In the mind of a first responder, protecting New York City’s eight million residents presents a sacred duty and responsibility. Beyond the expected challenges that come with this line of work, emergency personnel now contend with global issues within the city’s borders: Their training requires that they not only save lives but also learn how to fight terrorism.
As Joseph Pfeifer HKSEE 2006, MC/MPA 2008 realized, his responsibilities went from serving a local population as a chief for the New York City Fire Department to acting on a “world stage” after the 9/11 attacks in the role of chief of counterterrorism and emergency preparedness. Pfeifer credits his Harvard Kennedy School education with helping him adjust to this new reality, and it was support from the FDNY and a fellowship through Harvard Kennedy School that allowed him to attend. (Pfeifer is profiled on page 26.)
“HKS gives a student many options for learning,” says Pfeifer, who is now a guest speaker in Executive Education and an affiliate fellow at the Ash Center for Democratic Governance and Innovation. “The struggle after 9/11 was that the Fire Department and New York City had to adapt to this new threat environment. My education at HKS empowered me not to feel constrained by these challenges but to use a broader understanding of leadership and management to get others to join me in facing complex issues in emergency preparedness.”
These sentiments are echoed throughout the FDNY, with support for further training from the highest levels of the organization. “After 9/11, the FDNY undertook a long and difficult rebuilding process, and furthering the education of our senior chiefs became a top priority,” says Salvatore Cassano, commissioner of the FDNY. “As fire commissioner, I expect a more sophisticated level of management for greater operational efficiency and to better position the FDNY for the future. Harvard Kennedy School has already done much for a few key members of the department. We believe that offering this invaluable experience to more of our senior staff will greatly contribute to our mission of public service.”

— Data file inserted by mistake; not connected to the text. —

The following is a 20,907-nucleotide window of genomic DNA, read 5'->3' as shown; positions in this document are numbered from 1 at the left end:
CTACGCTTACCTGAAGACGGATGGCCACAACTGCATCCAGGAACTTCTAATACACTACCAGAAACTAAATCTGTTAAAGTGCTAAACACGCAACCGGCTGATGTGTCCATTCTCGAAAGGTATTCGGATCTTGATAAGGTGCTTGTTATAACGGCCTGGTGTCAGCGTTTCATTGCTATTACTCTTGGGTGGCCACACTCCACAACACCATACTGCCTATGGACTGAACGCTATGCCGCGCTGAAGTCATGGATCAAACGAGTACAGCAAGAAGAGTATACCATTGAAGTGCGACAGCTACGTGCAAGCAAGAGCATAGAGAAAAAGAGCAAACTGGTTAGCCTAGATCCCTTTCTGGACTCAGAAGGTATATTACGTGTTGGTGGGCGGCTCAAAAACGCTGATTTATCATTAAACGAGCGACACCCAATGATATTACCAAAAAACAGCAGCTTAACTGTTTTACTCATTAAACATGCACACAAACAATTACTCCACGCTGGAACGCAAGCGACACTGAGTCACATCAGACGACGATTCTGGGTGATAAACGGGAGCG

In 2003, HKS began offering a fellowship created in honor of those who died in the 9/11 attacks. Supported by unrestricted funds, the New York City Firefighters, Police, and Emergency Workers Public Service Fellowship has been awarded so far to seven first responders, including Pfeifer.
In 2009, HKS reached out to the Harvard Club of New York (HCNY) Foundation, seeking its partnership and support for first responder fellowships. “The HCNY Foundation’s Board of Directors realized we had an opportunity to fund a Harvard program that directly impacts public safety in New York City,” says Tanya Ryk Friedman, a Harvard College graduate and the foundation’s president.
Since the foundation was established, in 1954, members of the Harvard Club of New York have contributed more than $3 million to support undergraduate and graduate financial aid awards and programs.
NYPD Sergeant Tim Malin MC/MPA 2010 received the first HCNY Foundation fellowship. “Over the last 10 years, I’ve gained the necessary street experience in the NYPD,” he says. “Now—thanks to the HCNY Foundation and HKS— I have a real grounding in management and leadership within a public organization.” Malin says he’s learned from the experiences of other police officers who have come to HKS from countries with diverse civil service systems — including Pakistan, Australia, and India — but with nonetheless universal challenges. “I can already see how the practical skills I’ve learned here will translate into the ways and means to make me a more effective public leader.” Once he returns to the force, he says, he’ll continue his studies, this time toward a PhD in criminology.
When Pfeifer reflects on the courses he took at HKS, he says that he utilizes his skills in negotiation, organization, leadership, and problem-solving every day. “In struggling with an issue on the job, I often ask, ‘How would they do this at HKS? What case study can I pull out?’ I’m empowered to create new ideas because of this solid underpinning.” As HCNY Foundation fellowship recipients can attest, the need to support these critical public safety roles is evident. “Students who receive this kind of fellowship are committed to their organization for the long term and want to ‘create public value’ not only for their organization, but for the community their organization serves,” says Pfeifer.
To learn more about funding first responders at HKS, contact Beth Kramer, Assistant Dean, Alumni Relations and Resource Development at firstname.lastname@example.org or +1-617-494-5323.